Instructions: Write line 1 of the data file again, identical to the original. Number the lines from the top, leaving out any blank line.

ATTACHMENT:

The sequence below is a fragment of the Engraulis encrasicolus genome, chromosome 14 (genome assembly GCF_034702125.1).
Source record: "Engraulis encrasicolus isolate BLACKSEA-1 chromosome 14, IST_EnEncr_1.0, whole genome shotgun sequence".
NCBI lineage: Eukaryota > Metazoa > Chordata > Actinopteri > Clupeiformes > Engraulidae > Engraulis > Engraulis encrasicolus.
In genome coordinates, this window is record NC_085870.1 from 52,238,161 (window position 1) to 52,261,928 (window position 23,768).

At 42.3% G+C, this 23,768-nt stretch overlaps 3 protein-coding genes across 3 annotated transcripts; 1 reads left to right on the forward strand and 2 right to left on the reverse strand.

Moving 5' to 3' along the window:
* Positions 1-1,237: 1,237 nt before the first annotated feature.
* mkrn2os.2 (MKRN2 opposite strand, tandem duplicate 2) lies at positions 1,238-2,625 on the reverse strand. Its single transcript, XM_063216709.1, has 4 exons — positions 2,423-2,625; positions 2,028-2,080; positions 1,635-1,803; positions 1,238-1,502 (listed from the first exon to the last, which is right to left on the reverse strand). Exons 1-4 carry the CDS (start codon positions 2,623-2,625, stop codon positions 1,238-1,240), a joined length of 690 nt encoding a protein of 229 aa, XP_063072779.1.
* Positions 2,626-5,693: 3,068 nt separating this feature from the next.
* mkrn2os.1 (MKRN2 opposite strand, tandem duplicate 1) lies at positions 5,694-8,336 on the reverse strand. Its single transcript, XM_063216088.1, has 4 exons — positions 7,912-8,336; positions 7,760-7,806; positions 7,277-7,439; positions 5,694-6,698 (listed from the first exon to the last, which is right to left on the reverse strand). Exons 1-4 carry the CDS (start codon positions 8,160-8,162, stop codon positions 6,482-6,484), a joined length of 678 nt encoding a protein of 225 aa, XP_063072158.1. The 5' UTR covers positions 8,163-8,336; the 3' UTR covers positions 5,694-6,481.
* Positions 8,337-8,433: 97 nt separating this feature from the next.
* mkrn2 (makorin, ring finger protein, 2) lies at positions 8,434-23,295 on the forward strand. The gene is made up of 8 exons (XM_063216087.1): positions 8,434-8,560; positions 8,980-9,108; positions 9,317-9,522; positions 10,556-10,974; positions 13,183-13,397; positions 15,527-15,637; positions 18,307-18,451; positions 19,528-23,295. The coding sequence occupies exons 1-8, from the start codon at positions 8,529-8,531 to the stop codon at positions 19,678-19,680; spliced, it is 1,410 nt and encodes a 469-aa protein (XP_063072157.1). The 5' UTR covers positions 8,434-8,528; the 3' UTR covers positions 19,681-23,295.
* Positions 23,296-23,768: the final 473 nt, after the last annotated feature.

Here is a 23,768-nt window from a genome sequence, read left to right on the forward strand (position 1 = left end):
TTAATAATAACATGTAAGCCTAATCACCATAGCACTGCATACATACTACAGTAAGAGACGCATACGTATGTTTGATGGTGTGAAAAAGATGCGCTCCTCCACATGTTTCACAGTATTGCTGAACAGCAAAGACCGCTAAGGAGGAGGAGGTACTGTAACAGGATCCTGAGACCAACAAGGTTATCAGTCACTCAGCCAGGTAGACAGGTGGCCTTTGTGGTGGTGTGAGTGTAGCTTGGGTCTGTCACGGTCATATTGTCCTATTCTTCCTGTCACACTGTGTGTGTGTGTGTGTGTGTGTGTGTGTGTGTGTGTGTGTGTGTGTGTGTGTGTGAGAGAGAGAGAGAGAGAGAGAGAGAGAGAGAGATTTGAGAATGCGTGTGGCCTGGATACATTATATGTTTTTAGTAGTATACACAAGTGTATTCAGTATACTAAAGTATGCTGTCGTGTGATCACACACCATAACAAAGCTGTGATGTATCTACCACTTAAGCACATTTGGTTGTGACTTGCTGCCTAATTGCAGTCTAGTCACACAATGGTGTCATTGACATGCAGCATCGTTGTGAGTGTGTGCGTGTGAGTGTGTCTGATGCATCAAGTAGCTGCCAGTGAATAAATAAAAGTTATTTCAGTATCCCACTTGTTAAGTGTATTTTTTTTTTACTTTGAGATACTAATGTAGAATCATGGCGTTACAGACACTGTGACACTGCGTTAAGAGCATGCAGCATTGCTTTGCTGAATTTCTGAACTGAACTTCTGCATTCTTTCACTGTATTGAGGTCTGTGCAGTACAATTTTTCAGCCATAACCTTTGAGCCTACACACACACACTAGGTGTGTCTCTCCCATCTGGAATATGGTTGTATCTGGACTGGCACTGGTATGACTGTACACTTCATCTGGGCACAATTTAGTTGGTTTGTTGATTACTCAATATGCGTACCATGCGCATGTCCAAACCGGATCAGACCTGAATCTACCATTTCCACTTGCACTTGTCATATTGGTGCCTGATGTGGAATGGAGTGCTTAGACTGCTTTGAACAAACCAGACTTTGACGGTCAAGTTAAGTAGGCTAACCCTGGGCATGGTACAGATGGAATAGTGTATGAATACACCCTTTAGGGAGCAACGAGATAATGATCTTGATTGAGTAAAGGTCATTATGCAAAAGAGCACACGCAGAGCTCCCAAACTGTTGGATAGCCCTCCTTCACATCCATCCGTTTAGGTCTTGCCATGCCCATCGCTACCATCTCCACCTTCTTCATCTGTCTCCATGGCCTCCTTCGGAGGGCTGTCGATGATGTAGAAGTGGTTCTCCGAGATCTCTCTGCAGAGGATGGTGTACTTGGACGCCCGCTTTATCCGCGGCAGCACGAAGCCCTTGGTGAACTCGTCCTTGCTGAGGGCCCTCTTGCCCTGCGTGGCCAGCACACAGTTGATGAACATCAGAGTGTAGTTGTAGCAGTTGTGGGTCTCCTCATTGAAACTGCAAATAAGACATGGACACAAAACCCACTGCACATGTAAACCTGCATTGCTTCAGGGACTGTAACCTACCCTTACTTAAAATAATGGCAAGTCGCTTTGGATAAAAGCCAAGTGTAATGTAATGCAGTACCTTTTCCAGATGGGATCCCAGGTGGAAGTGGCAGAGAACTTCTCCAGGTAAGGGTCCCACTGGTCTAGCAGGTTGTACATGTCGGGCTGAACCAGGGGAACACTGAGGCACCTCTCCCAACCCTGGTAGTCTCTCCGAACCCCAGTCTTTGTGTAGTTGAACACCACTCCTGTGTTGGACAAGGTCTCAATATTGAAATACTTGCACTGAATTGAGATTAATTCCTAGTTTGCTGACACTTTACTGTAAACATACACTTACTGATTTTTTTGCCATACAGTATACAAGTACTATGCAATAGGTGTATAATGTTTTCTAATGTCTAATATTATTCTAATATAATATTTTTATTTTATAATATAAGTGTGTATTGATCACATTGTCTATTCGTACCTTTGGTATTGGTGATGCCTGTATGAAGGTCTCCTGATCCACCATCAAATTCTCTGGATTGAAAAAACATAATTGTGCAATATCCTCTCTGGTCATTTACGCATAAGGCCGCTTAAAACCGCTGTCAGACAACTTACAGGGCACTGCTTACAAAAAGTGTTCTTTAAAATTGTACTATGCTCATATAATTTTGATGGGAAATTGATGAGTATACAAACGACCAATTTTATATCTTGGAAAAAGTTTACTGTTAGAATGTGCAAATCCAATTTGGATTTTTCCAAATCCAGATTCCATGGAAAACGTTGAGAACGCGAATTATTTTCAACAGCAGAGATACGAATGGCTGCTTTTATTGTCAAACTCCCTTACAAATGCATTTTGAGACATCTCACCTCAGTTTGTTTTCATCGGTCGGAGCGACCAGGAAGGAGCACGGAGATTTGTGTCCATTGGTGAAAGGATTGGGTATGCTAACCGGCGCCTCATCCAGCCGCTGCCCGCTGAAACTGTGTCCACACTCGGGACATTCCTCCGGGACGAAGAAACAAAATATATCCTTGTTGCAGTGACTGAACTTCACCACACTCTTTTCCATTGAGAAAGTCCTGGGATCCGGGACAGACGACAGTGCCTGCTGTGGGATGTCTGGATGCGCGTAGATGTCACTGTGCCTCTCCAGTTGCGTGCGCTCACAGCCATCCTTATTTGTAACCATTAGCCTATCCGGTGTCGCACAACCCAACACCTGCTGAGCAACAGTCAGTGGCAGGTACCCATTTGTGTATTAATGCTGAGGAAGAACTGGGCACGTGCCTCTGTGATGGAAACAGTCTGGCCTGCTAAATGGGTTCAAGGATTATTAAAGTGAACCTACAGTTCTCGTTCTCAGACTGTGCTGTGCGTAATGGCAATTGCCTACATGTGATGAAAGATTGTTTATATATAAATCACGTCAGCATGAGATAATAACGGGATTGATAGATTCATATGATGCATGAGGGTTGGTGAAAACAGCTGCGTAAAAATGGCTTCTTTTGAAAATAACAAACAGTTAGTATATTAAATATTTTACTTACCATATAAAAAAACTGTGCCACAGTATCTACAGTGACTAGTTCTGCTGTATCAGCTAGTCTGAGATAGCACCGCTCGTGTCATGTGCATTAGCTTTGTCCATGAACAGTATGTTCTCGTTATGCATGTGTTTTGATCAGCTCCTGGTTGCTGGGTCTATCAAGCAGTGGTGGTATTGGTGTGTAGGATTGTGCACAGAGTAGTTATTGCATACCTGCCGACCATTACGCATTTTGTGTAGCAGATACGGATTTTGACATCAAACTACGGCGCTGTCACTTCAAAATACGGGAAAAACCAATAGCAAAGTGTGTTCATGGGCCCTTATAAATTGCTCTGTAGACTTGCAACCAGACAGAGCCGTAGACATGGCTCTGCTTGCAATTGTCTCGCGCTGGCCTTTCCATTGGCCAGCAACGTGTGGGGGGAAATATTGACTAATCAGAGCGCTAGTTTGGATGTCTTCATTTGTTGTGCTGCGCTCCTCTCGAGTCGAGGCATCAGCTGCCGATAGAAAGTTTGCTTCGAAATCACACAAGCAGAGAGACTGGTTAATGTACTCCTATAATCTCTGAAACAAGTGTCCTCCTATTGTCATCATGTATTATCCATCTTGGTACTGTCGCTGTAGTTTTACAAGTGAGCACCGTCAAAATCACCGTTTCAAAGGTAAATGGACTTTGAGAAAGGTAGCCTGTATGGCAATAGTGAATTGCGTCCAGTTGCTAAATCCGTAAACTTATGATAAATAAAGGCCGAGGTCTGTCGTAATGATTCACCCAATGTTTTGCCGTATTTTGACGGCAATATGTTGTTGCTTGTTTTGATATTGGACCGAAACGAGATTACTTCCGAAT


The sequence below is a fragment of the Engraulis encrasicolus genome, chromosome 14 (genome assembly GCF_034702125.1).